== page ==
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What is Autism?

Autism, also known as ASD or Autism Spectrum Disorder is a developmental disorder that affects one's communication, social interaction skills, speech and non-verbal communication.

This can make it difficult for individuals to communicate effectively to others and struggle in social settings. The way those with autism learn, think and problem solve vary from very highly skilled to severely challenged. Some individuals may need a high level of support to carry out day to day tasks, where some live independent.
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What is Autism?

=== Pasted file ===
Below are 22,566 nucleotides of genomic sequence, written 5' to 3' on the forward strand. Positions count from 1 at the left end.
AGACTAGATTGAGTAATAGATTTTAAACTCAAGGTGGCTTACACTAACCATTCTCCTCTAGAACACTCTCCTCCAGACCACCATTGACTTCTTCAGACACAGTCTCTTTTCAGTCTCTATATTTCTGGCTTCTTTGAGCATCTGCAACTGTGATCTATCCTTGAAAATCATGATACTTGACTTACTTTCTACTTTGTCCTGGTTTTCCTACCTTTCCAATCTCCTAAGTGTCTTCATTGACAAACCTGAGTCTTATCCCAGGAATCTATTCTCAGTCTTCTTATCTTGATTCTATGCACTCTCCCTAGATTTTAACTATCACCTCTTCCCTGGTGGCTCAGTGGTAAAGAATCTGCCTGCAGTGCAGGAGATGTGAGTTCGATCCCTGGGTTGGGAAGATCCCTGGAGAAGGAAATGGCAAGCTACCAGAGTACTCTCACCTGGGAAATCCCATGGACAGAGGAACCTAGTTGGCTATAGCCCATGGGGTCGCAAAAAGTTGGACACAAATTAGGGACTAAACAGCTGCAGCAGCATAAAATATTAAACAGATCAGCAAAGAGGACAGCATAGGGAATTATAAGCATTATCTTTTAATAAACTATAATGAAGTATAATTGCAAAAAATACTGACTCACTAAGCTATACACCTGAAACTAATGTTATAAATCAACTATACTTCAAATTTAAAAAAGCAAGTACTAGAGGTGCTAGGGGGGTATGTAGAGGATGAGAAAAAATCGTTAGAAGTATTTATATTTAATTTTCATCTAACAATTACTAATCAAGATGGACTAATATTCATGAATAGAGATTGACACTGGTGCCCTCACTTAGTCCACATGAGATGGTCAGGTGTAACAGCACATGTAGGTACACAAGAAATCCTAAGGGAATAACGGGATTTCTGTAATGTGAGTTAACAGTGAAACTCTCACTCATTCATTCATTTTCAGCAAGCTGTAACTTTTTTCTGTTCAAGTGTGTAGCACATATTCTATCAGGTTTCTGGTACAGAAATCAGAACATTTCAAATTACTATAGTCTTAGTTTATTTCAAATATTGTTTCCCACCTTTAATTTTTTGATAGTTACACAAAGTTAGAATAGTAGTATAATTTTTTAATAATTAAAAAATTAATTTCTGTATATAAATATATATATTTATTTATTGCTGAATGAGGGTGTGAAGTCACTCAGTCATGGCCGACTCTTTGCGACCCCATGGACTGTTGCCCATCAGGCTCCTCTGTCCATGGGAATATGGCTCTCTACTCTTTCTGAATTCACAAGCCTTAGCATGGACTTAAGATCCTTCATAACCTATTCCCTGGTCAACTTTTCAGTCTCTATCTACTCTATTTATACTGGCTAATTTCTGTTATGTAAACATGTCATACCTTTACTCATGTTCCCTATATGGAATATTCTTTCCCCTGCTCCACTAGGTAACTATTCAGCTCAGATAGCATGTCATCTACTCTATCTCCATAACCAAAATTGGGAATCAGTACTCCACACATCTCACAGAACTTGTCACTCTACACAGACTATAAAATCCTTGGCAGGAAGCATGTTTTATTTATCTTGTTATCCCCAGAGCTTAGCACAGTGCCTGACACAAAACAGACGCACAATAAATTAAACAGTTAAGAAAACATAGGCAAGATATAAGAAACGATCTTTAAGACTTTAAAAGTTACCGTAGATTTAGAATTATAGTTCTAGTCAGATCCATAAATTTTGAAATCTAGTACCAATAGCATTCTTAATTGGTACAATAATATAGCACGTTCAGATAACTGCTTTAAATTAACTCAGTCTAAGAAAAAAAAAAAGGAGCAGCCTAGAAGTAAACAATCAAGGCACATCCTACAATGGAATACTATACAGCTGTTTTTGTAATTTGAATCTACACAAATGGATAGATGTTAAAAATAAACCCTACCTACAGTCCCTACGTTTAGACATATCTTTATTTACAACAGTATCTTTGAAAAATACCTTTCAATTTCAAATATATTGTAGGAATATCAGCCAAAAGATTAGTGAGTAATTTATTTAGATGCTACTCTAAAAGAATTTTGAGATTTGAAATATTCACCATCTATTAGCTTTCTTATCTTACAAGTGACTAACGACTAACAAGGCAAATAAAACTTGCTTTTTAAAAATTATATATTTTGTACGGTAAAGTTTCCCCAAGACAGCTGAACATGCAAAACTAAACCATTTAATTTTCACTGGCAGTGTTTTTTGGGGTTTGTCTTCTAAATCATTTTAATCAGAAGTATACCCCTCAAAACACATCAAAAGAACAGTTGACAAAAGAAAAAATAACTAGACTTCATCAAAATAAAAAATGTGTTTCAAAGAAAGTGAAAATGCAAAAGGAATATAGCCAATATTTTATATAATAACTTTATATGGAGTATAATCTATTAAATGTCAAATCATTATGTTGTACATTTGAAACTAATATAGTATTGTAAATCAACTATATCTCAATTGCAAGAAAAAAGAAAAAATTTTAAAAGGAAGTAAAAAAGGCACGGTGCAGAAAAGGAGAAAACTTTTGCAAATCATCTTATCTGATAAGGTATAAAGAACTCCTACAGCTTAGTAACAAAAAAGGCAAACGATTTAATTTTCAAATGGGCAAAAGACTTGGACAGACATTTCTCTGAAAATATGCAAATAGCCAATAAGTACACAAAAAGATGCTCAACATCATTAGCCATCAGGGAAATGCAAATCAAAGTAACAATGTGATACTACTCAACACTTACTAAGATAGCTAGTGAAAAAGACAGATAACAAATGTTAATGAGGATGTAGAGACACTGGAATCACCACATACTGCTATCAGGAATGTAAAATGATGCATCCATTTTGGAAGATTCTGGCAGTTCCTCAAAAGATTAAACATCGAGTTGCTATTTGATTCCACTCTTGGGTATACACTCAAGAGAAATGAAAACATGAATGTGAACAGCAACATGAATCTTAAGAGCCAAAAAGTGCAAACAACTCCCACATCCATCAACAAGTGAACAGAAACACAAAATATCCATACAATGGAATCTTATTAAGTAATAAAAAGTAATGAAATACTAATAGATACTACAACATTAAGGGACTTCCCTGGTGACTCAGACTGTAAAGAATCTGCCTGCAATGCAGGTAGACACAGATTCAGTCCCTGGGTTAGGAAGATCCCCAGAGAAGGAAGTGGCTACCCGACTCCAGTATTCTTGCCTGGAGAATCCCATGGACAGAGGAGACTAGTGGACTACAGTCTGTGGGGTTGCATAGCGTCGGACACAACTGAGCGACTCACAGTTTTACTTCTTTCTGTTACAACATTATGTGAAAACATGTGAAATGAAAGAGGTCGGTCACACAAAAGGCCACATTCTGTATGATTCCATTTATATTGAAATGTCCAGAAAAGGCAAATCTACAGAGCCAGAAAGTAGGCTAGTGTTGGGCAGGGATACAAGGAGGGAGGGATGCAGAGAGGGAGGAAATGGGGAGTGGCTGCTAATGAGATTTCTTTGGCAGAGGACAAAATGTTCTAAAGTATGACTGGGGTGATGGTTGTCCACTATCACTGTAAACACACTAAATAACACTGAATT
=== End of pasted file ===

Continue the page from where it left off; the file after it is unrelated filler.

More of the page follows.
Autism, also known as ASD or Autism Spectrum Disorder is a developmental disorder that affects ones communication, social interaction skills, speech and non-verbal communication. 

This can make it difficult for individuals to communicate effectively to others and struggle in social settings. The way those with autism learn, think and problem solve vary from very highly skilled to severely challenged. Some individuals may need a high level of support to carry out day to day tasks, where some live independent.

Did you know that April is Autism Awareness month? We will be covering Autism all month long, including what it is, early signs, and how Occupational Therapy can help. ... See MoreSee Less

Did you know that April is Autism Awareness month? We will be covering Autism all month long, including what it is, early signs, and how Occupational Therapy can help.

65% of those who have had an acute stroke suffer from vision problems! Below is an example of what the world would look like with homonymous hemianopsia, a loss of half of the visual field, which is common after stroke.